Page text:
Bipolar disorder can be a challenge to navigate. The disorder is fundamentally characterized by dramatic mood swings and can lead to struggles in personal relationships. The National Institute of Health estimates that nearly 2.6 million Americans are currently effected by the disorder. This means that many loved ones are faced with the challenges involved in supporting individuals with this disorder. In order to provide the best support network possible, there are several things to keep in mind when working with an individual with bipolar disorder.
1. They experience emotions on extra loud when in a state of mania
Although we usually explain mood swings in terms of highs and lows, it is not the case that bipolar individuals feel all great happy things when in a state of mania. Instead, all the emotions one normally experiences are on a more intense setting. Everything comes through louder and it can be very difficult to navigate everyday life with such an intensity.
2. They have to navigate a lot of complex medications
Currently, medications for bipolar disorder do not effect everyone equally. As a result, each individual has to work through a complicated web of proper medications in order to find the best balance. This takes time and energy from the individual and can lead to higher levels of stress.
3. They miss perceiving the world as they did prior to the disorder
Depression and mania can cause one’s perception of the world to change dramatically. This can be both exhausting and frustrating. When the medications start to balance out and things begin to stabilize, the individual may again see things through a more normal lens. This can be a great feeling, but it can also be frightening because its unclear if this will last.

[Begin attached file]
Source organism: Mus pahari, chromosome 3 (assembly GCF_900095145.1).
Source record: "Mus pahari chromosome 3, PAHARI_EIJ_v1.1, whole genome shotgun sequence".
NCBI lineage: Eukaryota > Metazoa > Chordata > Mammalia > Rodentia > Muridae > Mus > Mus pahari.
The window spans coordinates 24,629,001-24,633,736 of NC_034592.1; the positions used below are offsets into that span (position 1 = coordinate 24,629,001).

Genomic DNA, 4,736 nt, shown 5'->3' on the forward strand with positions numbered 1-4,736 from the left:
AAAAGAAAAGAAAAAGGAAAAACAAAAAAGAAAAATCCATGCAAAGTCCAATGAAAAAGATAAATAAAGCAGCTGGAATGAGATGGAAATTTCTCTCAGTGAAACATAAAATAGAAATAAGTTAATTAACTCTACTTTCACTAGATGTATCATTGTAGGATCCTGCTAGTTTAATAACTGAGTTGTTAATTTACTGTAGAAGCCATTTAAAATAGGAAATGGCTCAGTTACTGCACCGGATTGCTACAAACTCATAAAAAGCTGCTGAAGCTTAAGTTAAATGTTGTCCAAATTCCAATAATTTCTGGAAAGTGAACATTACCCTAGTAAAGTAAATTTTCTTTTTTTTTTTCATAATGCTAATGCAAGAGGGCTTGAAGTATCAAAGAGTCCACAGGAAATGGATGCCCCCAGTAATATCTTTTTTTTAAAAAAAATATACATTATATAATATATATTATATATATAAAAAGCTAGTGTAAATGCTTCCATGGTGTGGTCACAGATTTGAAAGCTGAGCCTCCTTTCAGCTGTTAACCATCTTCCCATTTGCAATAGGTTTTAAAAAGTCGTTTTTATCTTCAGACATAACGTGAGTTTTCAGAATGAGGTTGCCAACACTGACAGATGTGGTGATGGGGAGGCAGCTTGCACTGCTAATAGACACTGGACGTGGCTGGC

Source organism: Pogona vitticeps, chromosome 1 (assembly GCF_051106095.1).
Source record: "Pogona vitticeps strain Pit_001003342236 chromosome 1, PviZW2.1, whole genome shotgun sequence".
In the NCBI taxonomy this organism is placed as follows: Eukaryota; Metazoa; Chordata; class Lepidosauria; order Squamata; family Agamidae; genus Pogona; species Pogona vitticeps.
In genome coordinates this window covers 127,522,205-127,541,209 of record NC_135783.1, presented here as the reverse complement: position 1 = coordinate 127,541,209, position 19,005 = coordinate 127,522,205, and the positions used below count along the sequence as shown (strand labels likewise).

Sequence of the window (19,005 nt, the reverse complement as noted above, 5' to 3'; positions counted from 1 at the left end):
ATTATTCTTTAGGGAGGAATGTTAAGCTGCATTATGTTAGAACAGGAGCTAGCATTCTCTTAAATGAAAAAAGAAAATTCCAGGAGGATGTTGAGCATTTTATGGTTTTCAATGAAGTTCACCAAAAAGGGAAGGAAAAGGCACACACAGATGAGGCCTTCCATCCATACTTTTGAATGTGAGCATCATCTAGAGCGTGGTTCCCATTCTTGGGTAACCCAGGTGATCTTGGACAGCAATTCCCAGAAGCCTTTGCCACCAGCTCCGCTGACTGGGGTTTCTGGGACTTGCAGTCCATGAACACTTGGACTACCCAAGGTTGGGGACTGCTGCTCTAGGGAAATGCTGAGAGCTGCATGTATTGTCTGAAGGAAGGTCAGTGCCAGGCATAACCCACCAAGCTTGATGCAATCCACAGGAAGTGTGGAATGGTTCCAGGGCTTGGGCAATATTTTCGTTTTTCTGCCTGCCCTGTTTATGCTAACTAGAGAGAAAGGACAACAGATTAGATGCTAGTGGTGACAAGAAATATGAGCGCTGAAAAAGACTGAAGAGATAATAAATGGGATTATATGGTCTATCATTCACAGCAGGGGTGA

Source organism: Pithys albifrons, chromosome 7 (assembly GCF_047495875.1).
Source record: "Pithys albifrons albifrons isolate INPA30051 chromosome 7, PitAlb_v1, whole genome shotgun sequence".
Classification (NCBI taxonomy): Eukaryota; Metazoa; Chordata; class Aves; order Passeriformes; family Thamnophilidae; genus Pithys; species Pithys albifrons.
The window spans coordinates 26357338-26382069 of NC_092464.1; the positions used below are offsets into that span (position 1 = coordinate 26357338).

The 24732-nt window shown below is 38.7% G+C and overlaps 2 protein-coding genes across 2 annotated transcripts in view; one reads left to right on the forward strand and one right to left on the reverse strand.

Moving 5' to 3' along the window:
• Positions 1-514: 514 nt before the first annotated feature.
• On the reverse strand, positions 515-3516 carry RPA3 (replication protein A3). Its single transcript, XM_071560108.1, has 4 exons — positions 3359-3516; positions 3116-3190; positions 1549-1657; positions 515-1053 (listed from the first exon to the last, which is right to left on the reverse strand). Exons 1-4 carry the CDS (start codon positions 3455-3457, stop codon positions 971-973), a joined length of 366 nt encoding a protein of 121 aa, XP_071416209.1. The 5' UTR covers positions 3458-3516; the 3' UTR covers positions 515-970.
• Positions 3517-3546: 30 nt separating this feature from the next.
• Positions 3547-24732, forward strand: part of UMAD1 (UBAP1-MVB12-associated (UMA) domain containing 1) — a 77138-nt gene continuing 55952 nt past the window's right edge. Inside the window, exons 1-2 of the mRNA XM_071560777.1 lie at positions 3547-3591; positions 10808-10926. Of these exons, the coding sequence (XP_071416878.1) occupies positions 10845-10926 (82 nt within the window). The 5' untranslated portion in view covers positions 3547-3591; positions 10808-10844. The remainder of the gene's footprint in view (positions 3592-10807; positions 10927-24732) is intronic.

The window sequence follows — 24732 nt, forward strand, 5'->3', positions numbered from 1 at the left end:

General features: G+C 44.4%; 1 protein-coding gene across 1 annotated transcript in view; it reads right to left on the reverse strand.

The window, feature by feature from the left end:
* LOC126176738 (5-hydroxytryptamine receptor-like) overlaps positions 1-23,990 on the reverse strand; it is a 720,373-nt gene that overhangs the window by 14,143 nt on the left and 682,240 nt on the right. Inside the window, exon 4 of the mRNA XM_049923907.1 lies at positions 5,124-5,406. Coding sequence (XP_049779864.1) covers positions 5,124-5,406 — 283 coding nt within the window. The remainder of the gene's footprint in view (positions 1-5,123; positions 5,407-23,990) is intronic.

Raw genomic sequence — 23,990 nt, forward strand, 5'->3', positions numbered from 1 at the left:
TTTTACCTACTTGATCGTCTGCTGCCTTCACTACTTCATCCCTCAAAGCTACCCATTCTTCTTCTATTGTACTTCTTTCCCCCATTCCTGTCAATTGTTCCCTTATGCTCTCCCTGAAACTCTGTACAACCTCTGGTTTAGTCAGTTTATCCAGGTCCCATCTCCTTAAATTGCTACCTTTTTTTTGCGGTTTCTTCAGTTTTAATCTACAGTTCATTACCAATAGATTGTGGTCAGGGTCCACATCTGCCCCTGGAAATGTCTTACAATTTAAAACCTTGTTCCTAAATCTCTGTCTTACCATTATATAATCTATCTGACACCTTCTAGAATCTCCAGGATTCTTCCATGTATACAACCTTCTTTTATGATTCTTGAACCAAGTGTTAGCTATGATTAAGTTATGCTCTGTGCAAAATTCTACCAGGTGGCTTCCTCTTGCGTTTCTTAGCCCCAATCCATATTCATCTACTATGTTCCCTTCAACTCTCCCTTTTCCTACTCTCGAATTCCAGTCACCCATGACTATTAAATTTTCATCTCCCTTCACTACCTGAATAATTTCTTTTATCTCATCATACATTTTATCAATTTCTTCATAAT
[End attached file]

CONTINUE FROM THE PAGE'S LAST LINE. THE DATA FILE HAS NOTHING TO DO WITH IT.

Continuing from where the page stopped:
4. They enjoy parts of mania, but ultimately feel exhausted by them
There are parts of mania which are exciting and fun. Colors are more vibrant and individuals often feel incredibly empowered; however, every episode of mania comes with a deep slide into depression. The obsession and highs of mania take incredible amounts of energy and ultimately wear the individual out.
5. They sometimes consider going off their medication
This is not true for all individuals with bipolar disorder, but when the medications begin to work and stabilize the everyday experiences of the individual, it can take some time to adjust. The life of an individual with bipolar disorder is filled with extremes. When medications begin to remove some of those extremes, it may feel somewhat boring. This sensation typically passes as the individual realizes this is a healthier way of life, but before that realization can come, he or she may be tempted to return to the extremes.
6. They often struggle to be open about their disorder
Revealing one’s struggles with bipolar disorder can lead to feeling vulnerable. It takes a lot of guts to trust another individual with this information, even though he or she may really want to help their loved ones understand the explanation behind their sometimes unusual behavior.
7. They experience more than the normal ups and downs of life